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United States of America Ex Rel. v. Scr Medical Transpotation


June 8, 2012


The opinion of the court was delivered by: Judge Sharon Johnson Coleman

Magistrate Judge Michael T. Mason


Plaintiff-Relator Dale Bragg ("Plaintiff" or "Bragg") has filed this qui tam action against Defendant SCR Medical Transportation, Inc. ("Defendant" or "SCR") asserting violations of the False Claims Act ("FCA"), 31 US.C. § 3729 et seq., the Illinois False Claims Act and the Illinois Whistleblower Reward and Protection Act ("IWRPA"), 740 ILCS § 175/1. SCR's motion to dismiss Bragg's amended complaint was granted. SCR now moves to dismiss Bragg's second amended complaint with prejudice for failing to plead with particularity pursuant to FED. R. CIV. P. 9(b), and for failing to state a claim pursuant to Fed. R. Civ. P. 12(b)(6). For the reasons that follow, the Court grants SCR's motion without prejudice.


The underlying facts in this matter have not changed since this Court's previous order filed on April 8, 2011. For purposes of defendant's motion, the Court accepts as true the factual allegations of the plaintiff's complaint.

Defendant SCR is an organization that provides non-emergency medical transportation ("paratransit services") for individuals who are unable to use public transportation due to physical or health limitations. Plaintiff, Bragg worked for SCR from March 2003 until his resignation in March 2007. Prior to his resignation, Bragg held the position of Operations Manager and was responsible for budget approval, invoice review and approval and management authority over 241 employees.

On April 27, 2007, Bragg filed his original complaint alleging that SCR knowingly presented or caused to be presented false or fraudulent claims for payment in an attempt to defraud the federal and state governments. Bragg also asserts claims under the whistleblower protection provisions of the FCA and IWRPA alleging that SCR threatened, harassed and discriminated against him because of his lawful actions in furtherance of this qui tam claim.*fn1 SCR sought and obtained a dismissal of that complaint. In response, Bragg has filed this second amended complaint and SCR again alleges that Bragg has failed to sufficiently state a claim upon which the Court can grant relief.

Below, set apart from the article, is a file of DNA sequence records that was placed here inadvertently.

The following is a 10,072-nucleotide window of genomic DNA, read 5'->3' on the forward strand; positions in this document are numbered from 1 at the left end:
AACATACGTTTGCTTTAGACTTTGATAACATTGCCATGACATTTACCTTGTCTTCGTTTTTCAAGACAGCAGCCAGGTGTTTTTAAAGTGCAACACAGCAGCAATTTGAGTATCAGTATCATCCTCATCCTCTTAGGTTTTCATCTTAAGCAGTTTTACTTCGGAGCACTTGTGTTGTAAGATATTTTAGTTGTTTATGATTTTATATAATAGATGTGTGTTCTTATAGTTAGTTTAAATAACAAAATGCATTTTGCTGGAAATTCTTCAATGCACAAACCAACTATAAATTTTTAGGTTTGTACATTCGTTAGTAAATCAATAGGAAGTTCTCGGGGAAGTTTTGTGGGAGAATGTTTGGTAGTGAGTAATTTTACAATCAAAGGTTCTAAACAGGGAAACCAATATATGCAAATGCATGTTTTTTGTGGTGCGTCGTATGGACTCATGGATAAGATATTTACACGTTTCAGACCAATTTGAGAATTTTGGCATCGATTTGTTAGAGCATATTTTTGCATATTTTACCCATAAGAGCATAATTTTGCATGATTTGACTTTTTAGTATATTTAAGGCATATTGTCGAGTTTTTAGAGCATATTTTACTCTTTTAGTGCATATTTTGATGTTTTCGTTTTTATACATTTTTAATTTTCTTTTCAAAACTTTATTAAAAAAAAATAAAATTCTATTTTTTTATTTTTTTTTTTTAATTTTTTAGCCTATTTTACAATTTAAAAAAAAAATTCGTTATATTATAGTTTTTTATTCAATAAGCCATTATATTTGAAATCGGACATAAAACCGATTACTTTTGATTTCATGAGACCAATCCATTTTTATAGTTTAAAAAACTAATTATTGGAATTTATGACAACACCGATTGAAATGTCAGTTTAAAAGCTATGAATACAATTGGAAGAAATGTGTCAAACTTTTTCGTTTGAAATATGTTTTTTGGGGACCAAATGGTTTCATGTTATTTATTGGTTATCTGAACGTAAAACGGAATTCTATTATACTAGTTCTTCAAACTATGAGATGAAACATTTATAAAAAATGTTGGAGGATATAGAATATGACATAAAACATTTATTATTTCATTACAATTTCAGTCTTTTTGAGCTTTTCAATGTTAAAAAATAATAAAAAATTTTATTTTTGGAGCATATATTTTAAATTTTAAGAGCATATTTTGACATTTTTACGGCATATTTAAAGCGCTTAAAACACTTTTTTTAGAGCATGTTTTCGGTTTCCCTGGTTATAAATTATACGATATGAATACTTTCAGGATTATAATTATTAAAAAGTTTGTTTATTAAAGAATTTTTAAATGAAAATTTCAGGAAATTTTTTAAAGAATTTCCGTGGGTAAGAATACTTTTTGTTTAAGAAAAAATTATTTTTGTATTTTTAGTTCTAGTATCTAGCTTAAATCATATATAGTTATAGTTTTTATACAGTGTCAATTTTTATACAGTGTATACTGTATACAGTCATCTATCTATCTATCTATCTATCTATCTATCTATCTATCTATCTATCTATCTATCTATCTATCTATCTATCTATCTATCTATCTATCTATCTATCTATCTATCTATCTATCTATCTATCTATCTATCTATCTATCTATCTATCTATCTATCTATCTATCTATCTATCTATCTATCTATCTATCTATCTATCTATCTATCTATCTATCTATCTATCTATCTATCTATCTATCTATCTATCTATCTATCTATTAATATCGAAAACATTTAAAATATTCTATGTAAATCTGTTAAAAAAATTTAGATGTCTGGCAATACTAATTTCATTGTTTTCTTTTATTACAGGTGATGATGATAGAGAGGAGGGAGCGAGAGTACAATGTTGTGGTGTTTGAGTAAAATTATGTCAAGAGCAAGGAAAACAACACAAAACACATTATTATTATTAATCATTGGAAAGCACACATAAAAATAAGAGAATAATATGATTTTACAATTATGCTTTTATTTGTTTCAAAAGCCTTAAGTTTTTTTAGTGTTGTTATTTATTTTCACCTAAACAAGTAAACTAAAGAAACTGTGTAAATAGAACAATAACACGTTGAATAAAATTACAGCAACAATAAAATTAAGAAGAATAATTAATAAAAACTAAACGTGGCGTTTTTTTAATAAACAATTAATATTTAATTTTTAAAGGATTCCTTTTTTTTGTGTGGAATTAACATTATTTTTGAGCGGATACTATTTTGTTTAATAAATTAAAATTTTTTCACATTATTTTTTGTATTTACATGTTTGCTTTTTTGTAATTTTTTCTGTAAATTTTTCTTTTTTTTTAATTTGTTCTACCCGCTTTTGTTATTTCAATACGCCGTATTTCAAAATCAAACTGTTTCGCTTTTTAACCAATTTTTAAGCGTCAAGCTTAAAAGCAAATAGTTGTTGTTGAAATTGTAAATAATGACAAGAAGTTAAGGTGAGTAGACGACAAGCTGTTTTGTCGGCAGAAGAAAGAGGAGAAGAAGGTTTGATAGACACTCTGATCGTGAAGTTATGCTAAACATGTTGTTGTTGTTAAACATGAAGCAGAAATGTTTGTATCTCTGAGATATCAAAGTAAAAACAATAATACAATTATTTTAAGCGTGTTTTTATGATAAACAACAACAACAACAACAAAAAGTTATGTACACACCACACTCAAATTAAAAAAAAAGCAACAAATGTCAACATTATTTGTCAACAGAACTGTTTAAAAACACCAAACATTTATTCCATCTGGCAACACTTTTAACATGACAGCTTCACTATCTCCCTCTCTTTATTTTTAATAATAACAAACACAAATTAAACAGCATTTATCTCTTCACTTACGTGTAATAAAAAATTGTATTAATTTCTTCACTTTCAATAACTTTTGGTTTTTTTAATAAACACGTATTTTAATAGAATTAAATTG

1. Rule 9(b) Pleading Requirement

The heightened pleading standard set forth in Rule 9(b) requires that in all allegations of fraud, "a party must state with particularity the circumstances constituting fraud." FED. R. Civ. P. 9(b). This means a party must plead "the who, what, when where, and how: the first paragraph of any newspaper story." U.S. ex rel. Lusby v. Rolls-Royce Corp., 570 F.3d 849 853 (7th Cir. 2009). When a fraud scheme involves numerous transactions over time, a plaintiff need not plead specifics with respect to every instance of the fraud but must plead at least representative examples of the fraud. U.S. ex. rel. Garst v. Lockheed-Martin Corp., 328 F.3d 374, 376 & 379 (7th Cir. 2003). The heightened pleading requirement in the fraud context forces the plaintiff to conduct a careful pretrial investigation and minimizes the risk of extortion that may come from a baseless fraud claim. Fidelity Nat'l Title Ins. Co. of N. Y. v. Intercountv Nat'l Title Ins. Co., 412 F.3d 748-49 (7th Cir. 2005).

2. 12(b)(6) Motion to Dismiss


Federal Rules of Civil Procedure set forth the federal pleading requirement of a short and plain statement of the claim upon which relief can be granted. Fed. R. Civ. P. 8(a). In order to survive dismissal, the complaint must allege sufficient factual content to raise the right to relief above a speculative level. Bell Atlantic Corp. v Twombly, 550 U.S. 544, 569 n. 14, 127 S. Ct. 1955, 167 L.Ed.2d 929 (2007). When considering dismissal of a complaint, the Court accepts as true all well-pleaded allegations and draws all reasonable inferences in favor of the plaintiff. Pisciotta v. Old Nat. Bancorp, 499 F.3d 629, 633 (7th Cir. 2007).